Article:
United States

United States

Locals turn against Cape Cod offshore -- Newspaper campaign

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Officials of the town of Yarmouth in the United States Northeast voted unanimously in late April to oppose a 420 MW offshore wind farm proposed for the southern coast of Cape Cod (Windpower Monthly, April 2002). Selectmen cited "irreversible" environmental damage, aesthetics, and their unfamiliarity with the technology in general as reasons for their opposition. Although the vote by local governmental officials is merely symbolic -- local government has no jurisdiction in US federal waters -- the entity's opposition is important, in that Yarmouth has been seen as a supporter of the ambitious project.

While many state and federal officials are supportive of the plans, observers question whether the project will be able to withstand such widespread opposition. "We're disappointed, but the Yarmouth selectmen voted in a resolution to oppose the wind park. We think it was incredibly premature. On the day our environmental scoping document came out from the state, they voted without even reading it. But we are continuing full speed ahead," says Jim Gordon of developer Cape Wind.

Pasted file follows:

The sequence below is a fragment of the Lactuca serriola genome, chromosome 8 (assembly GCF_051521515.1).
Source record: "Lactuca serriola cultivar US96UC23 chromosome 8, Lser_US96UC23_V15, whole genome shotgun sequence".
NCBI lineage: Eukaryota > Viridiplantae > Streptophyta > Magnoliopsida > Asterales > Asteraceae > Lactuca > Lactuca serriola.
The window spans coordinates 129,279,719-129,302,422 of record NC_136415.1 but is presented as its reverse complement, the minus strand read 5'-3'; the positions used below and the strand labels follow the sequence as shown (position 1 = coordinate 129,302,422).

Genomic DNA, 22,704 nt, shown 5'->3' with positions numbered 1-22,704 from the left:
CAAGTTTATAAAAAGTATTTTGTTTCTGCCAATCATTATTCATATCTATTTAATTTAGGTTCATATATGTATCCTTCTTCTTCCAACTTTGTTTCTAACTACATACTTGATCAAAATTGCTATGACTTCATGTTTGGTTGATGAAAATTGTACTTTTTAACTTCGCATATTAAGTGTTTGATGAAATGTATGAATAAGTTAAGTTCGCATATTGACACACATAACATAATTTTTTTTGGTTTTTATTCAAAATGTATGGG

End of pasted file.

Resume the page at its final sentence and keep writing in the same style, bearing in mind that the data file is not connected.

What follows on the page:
From the project's beginning, the local newspaper, the Cape Cod Times, owned by the Dow Jones Company, has waged an aggressive editorial campaign to halt the project. Most recently, in reporting a hearing on the matter before the US Army Corps of Engineers, responsible for development in American waters, the newspaper incorrectly said that speakers numbered "at least" two-to-one in opposition. In fact, speakers for and against the project were about evenly split, a fact which was accurately reported elsewhere.

Correction refused

Cape Wind's Mark Rogers said he asked the paper to print a correction, but was refused. Times editor Cliff Schechtman defends his editorial stance. "Our credibility is more important to us than the wind farm," he says. "I think we got it right."

The newspaper's coverage appears to be having a dampening effect on the enthusiasm for local wind projects. The Woods Hole Research Center had intended to include a wind turbine in its newly renovated, energy self-sufficient office building, but has now postponed that decision. "We're adopting a wait-and-see attitude," says project manager Joe Hackler, citing the coverage of the local paper as a major cause.

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